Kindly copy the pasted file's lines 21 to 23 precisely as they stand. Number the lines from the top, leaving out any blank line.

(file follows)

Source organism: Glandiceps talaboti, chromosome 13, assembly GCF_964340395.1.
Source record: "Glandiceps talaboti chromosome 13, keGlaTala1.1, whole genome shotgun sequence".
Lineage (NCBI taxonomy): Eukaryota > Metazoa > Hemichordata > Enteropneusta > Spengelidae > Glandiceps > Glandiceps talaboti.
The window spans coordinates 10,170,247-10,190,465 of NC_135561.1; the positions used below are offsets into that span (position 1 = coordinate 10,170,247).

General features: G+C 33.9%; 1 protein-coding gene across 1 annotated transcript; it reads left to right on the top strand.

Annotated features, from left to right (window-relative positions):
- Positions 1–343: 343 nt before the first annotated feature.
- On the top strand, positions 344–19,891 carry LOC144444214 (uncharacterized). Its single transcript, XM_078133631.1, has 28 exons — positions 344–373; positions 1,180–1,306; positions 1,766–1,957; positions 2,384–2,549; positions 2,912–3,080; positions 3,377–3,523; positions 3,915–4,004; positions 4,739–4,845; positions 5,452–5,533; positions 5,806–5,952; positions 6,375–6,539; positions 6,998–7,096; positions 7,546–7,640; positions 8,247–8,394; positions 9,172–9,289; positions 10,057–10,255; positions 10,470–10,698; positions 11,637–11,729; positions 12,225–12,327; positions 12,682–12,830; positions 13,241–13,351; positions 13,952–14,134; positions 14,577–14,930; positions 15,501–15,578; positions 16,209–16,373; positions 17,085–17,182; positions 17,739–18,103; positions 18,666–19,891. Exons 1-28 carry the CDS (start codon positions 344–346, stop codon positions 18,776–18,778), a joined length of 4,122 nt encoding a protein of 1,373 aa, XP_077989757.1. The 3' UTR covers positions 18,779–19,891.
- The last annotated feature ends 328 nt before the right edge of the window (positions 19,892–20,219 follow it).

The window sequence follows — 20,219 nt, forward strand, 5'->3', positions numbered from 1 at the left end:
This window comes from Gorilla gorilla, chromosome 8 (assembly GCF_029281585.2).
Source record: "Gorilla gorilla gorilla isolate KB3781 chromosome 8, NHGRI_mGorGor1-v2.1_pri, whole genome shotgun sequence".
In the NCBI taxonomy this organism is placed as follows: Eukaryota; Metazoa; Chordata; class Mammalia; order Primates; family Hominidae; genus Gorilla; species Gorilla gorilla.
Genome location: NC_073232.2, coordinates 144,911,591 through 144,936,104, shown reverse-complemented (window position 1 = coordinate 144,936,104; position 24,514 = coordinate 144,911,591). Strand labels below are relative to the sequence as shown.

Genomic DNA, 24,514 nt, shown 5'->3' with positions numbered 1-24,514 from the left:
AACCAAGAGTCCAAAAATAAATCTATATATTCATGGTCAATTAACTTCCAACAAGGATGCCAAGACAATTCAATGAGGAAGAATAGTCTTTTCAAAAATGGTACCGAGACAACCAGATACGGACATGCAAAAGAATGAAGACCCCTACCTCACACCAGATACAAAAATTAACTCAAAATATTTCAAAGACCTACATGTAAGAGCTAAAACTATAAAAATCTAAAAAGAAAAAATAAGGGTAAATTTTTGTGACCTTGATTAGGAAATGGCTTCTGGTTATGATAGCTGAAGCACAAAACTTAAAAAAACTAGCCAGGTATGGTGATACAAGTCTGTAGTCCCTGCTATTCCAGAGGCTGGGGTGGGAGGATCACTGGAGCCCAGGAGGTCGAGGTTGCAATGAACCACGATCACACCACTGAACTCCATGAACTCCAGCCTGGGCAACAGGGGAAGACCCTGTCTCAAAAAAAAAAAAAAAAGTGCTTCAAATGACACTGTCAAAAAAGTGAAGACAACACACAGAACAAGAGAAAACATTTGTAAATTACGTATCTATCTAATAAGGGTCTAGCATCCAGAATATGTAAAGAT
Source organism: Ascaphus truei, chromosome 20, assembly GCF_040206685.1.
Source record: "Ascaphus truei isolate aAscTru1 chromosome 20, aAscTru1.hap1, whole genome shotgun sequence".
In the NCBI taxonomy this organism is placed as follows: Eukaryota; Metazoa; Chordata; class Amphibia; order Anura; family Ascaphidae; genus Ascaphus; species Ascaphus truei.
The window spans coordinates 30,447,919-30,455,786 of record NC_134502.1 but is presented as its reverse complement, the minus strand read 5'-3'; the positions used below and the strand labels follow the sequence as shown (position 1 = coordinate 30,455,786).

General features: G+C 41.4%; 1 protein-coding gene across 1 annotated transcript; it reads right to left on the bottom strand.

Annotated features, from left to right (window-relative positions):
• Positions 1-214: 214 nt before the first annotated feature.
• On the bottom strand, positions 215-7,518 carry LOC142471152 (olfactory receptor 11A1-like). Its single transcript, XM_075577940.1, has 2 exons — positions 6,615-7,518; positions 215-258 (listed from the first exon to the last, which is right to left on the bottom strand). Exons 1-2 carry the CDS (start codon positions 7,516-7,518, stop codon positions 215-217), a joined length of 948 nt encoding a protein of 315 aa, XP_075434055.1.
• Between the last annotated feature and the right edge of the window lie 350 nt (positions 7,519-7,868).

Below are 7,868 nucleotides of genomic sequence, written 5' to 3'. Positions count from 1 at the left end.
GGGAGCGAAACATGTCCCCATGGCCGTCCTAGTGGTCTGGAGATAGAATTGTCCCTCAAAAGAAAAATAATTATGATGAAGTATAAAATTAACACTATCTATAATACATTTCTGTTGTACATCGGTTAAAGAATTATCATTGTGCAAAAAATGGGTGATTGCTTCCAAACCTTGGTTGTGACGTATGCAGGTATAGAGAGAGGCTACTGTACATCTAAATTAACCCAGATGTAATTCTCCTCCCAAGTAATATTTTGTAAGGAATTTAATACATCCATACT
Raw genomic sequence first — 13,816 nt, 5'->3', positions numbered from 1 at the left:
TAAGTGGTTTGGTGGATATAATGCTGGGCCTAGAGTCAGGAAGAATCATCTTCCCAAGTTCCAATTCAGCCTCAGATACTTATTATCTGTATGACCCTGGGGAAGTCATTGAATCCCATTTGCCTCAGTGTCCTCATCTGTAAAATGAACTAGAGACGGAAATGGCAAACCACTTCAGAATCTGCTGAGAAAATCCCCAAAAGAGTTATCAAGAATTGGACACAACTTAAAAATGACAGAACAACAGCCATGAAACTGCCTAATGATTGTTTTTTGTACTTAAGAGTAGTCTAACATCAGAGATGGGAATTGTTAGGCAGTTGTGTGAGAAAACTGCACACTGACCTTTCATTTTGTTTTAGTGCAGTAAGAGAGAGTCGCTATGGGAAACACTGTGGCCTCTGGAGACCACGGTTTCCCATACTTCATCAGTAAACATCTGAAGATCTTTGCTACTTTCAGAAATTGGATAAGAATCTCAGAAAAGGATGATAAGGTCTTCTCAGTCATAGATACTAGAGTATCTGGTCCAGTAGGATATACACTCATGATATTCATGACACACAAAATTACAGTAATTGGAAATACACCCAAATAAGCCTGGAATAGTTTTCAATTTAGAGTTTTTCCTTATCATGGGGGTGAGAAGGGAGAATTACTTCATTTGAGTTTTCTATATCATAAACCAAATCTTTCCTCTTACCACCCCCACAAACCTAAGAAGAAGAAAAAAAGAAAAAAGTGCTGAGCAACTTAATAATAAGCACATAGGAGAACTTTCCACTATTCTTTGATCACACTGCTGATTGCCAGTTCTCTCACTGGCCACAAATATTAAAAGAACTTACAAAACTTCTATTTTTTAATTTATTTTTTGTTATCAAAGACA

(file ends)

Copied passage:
General features: G+C 41.4%; 1 protein-coding gene across 1 annotated transcript; it reads right to left on the bottom strand.

Annotated features, from left to right (window-relative positions):
• Positions 1-214: 214 nt before the first annotated feature.